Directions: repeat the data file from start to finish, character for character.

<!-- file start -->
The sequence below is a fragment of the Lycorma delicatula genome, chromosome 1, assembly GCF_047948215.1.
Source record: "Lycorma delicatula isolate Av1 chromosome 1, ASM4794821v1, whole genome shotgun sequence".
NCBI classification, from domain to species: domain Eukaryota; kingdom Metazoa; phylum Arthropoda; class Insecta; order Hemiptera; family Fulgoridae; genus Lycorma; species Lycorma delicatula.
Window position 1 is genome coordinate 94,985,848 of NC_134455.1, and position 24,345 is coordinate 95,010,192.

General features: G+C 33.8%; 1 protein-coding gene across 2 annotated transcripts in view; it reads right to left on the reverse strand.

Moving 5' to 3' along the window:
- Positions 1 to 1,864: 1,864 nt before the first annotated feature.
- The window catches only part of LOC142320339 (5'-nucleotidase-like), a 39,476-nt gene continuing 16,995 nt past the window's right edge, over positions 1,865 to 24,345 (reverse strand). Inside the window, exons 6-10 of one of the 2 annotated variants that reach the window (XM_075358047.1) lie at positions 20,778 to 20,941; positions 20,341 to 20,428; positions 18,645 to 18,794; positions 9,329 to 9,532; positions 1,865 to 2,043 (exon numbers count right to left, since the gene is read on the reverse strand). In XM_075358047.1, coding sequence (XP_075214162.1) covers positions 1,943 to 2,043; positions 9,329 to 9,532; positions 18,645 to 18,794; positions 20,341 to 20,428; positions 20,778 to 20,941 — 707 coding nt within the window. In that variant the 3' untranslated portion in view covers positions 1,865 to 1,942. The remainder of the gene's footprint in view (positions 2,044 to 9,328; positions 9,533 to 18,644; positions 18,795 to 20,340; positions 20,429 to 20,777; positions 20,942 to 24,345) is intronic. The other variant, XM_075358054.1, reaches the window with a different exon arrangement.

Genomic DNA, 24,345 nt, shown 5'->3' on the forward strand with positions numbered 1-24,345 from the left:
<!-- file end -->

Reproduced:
The sequence below is a fragment of the Lycorma delicatula genome, chromosome 1, assembly GCF_047948215.1.
Source record: "Lycorma delicatula isolate Av1 chromosome 1, ASM4794821v1, whole genome shotgun sequence".
NCBI classification, from domain to species: domain Eukaryota; kingdom Metazoa; phylum Arthropoda; class Insecta; order Hemiptera; family Fulgoridae; genus Lycorma; species Lycorma delicatula.
Window position 1 is genome coordinate 94,985,848 of NC_134455.1, and position 24,345 is coordinate 95,010,192.

General features: G+C 33.8%; 1 protein-coding gene across 2 annotated transcripts in view; it reads right to left on the reverse strand.

Moving 5' to 3' along the window:
- Positions 1 to 1,864: 1,864 nt before the first annotated feature.
- The window catches only part of LOC142320339 (5'-nucleotidase-like), a 39,476-nt gene continuing 16,995 nt past the window's right edge, over positions 1,865 to 24,345 (reverse strand). Inside the window, exons 6-10 of one of the 2 annotated variants that reach the window (XM_075358047.1) lie at positions 20,778 to 20,941; positions 20,341 to 20,428; positions 18,645 to 18,794; positions 9,329 to 9,532; positions 1,865 to 2,043 (exon numbers count right to left, since the gene is read on the reverse strand). In XM_075358047.1, coding sequence (XP_075214162.1) covers positions 1,943 to 2,043; positions 9,329 to 9,532; positions 18,645 to 18,794; positions 20,341 to 20,428; positions 20,778 to 20,941 — 707 coding nt within the window. In that variant the 3' untranslated portion in view covers positions 1,865 to 1,942. The remainder of the gene's footprint in view (positions 2,044 to 9,328; positions 9,533 to 18,644; positions 18,795 to 20,340; positions 20,429 to 20,777; positions 20,942 to 24,345) is intronic. The other variant, XM_075358054.1, reaches the window with a different exon arrangement.

Genomic DNA, 24,345 nt, shown 5'->3' on the forward strand with positions numbered 1-24,345 from the left: